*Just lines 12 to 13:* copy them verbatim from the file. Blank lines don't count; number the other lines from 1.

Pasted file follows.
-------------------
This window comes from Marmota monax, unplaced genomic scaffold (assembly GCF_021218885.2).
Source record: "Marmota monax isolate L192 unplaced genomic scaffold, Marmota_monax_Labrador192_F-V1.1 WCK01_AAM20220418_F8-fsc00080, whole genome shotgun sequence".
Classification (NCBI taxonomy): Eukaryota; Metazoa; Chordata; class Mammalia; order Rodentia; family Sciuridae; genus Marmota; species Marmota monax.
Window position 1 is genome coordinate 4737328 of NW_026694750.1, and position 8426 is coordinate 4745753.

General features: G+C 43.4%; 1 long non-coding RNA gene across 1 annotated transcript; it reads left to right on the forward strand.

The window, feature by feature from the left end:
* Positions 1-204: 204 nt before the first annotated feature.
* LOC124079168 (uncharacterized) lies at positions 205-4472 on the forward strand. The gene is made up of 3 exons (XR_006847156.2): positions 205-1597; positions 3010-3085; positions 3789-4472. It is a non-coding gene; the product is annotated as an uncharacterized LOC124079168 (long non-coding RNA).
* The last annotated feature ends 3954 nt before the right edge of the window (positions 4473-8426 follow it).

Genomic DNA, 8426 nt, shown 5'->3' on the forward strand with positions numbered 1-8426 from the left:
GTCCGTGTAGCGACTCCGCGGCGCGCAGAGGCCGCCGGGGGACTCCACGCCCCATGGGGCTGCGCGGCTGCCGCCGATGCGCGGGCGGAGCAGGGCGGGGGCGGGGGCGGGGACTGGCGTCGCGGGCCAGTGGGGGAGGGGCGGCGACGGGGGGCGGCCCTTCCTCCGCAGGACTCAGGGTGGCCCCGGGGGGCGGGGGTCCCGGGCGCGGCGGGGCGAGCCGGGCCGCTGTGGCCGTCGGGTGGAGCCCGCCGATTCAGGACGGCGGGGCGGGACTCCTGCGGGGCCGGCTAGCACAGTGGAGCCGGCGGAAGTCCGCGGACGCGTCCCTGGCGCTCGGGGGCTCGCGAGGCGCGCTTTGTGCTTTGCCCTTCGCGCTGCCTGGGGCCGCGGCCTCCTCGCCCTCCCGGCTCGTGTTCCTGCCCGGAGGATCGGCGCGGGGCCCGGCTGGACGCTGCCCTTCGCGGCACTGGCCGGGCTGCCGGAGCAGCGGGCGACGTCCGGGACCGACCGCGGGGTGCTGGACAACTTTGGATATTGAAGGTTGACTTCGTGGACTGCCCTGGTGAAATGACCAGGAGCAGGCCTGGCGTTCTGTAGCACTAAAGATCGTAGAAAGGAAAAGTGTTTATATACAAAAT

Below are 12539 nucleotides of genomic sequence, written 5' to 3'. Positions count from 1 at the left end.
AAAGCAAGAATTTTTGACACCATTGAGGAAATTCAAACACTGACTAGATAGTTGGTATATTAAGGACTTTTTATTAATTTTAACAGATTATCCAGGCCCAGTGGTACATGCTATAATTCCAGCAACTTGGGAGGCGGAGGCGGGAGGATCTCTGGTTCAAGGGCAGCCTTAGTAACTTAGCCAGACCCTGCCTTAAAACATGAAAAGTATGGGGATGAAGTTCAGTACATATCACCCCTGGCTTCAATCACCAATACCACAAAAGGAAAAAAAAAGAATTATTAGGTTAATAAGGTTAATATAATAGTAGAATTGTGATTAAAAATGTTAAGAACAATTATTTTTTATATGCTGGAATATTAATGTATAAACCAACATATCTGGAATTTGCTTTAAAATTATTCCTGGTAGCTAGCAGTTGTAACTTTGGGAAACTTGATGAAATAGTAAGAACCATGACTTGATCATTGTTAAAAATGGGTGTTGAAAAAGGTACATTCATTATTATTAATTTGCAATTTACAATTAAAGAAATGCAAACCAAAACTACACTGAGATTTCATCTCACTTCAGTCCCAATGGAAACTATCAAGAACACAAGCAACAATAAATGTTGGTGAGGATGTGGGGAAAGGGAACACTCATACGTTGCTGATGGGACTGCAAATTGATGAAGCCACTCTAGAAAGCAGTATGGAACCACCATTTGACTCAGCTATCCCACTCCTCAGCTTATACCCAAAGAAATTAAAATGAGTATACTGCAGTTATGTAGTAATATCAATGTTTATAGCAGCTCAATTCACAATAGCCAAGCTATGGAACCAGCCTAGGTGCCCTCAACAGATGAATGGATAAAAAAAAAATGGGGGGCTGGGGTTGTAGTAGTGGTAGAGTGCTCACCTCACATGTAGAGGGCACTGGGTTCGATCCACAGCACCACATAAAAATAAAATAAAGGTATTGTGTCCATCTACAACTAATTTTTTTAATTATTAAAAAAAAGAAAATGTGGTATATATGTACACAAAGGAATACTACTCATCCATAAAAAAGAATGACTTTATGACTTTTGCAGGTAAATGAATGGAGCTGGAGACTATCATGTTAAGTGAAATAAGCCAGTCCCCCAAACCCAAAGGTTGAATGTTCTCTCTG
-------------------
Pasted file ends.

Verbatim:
Below are 12539 nucleotides of genomic sequence, written 5' to 3'. Positions count from 1 at the left end.
AAAGCAAGAATTTTTGACACCATTGAGGAAATTCAAACACTGACTAGATAGTTGGTATATTAAGGACTTTTTATTAATTTTAACAGATTATCCAGGCCCAGTGGTACATGCTATAATTCCAGCAACTTGGGAGGCGGAGGCGGGAGGATCTCTGGTTCAAGGGCAGCCTTAGTAACTTAGCCAGACCCTGCCTTAAAACATGAAAAGTATGGGGATGAAGTTCAGTACATATCACCCCTGGCTTCAATCACCAATACCACAAAAGGAAAAAAAAAGAATTATTAGGTTAATAAGGTTAATATAATAGTAGAATTGTGATTAAAAATGTTAAGAACAATTATTTTTTATATGCTGGAATATTAATGTATAAACCAACATATCTGGAATTTGCTTTAAAATTATTCCTGGTAGCTAGCAGTTGTAACTTTGGGAAACTTGATGAAATAGTAAGAACCATGACTTGATCATTGTTAAAAATGGGTGTTGAAAAAGGTACATTCATTATTATTAATTTGCAATTTACAATTAAAGAAATGCAAACCAAAACTACACTGAGATTTCATCTCACTTCAGTCCCAATGGAAACTATCAAGAACACAAGCAACAATAAATGTTGGTGAGGATGTGGGGAAAGGGAACACTCATACGTTGCTGATGGGACTGCAAATTGATGAAGCCACTCTAGAAAGCAGTATGGAACCACCATTTGACTCAGCTATCCCACTCCTCAGCTTATACCCAAAGAAATTAAAATGAGTATACTGCAGTTATGTAGTAATATCAATGTTTATAGCAGCTCAATTCACAATAGCCAAGCTATGGAACCAGCCTAGGTGCCCTCAACAGATGAATGGATAAAAAAAAAATGGGGGGCTGGGGTTGTAGTAGTGGTAGAGTGCTCACCTCACATGTAGAGGGCACTGGGTTCGATCCACAGCACCACATAAAAATAAAATAAAGGTATTGTGTCCATCTACAACTAATTTTTTTAATTATTAAAAAAAAGAAAATGTGGTATATATGTACACAAAGGAATACTACTCATCCATAAAAAAGAATGACTTTATGACTTTTGCAGGTAAATGAATGGAGCTGGAGACTATCATGTTAAGTGAAATAAGCCAGTCCCCCAAACCCAAAGGTTGAATGTTCTCTCTG